"Yeah, I guess that's true," Ashe agreed. He wondered if the doctor would wait until the following evening to start the autopsy on James's body, since Radomir was supposed to question Cori that evening. Cori's betrayal still stung. She'd done it to protect herself, leaving Ashe vulnerable to the entire school. Now they all thought him a failure, destined to spend his life among humans. Not that humans were bad, but the others were essentially tossing him aside, as if he had no business living in Cloud Chief among them. Ashe knew exactly how Randy Smith must have felt.
"Do you ever wonder what Randy Smith said to get him kicked out?" Ashe asked.
"Nobody will tell me," Sali said. "All I know is that Dad growls every time somebody mentions Randy's name."
"What would your dad do if Randy didn't say those things? What would happen if he really didn't write that letter to Mr. Harris?"
"But Mr. Harris got a letter from Randy," Sali stopped and stared at Ashe.
"What if Randy didn't send it?"
"Then who did? Ashe, that's BS and you know it. Randy broke the law and now he's dead meat."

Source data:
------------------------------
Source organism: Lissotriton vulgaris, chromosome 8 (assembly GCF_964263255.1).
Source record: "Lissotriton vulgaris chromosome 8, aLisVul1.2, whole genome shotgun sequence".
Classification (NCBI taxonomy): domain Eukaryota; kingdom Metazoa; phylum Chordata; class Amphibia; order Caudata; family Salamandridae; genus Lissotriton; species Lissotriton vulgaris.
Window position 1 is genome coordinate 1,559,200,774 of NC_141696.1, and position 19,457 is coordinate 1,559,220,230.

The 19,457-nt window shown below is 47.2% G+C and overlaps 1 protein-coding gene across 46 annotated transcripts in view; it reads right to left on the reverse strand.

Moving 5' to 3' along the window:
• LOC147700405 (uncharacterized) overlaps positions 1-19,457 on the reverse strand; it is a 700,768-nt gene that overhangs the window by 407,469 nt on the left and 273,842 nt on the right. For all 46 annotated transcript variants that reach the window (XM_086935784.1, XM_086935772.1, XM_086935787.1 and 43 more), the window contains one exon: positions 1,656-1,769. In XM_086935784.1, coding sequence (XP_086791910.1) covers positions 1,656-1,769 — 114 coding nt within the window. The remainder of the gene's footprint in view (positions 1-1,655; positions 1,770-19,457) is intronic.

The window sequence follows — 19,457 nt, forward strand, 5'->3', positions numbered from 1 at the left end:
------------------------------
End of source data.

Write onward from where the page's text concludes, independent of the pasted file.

"Like I'd be dead meat if I contacted you? Sali, listen to yourself."
"Dude, you're smarter than that." Sali started walking again. "Have you decided what you're going to write about for the end of school essay?" Sali asked when Ashe caught up with him. "I can't think of anything, and I really could use that money. Mom said that if I won the contest, I could get a cell phone."
Sali referred to the essay contest the community sponsored every year. The first-place winner received five hundred dollars. Second place was awarded three hundred and third place would get one hundred. Usually someone from the higher grades won. The subject had to be about some aspect of life in their paranormal community. The teachers got together and voted on the winners, who were announced at the end of the school year. The essays were always handwritten, so penmanship was under scrutiny as well.
"I hadn't thought about it yet," Ashe grumped. "Too many other things going on."
"Come on; Mr. Harris said last year that yours was noteworthy," Sali nudged Ashe with an elbow.
"But it didn't win anything."
"But seventh-graders hardly ever get any of the prizes," Sali pointed out. "You can check the list outside Billings' office. All the winners are posted there."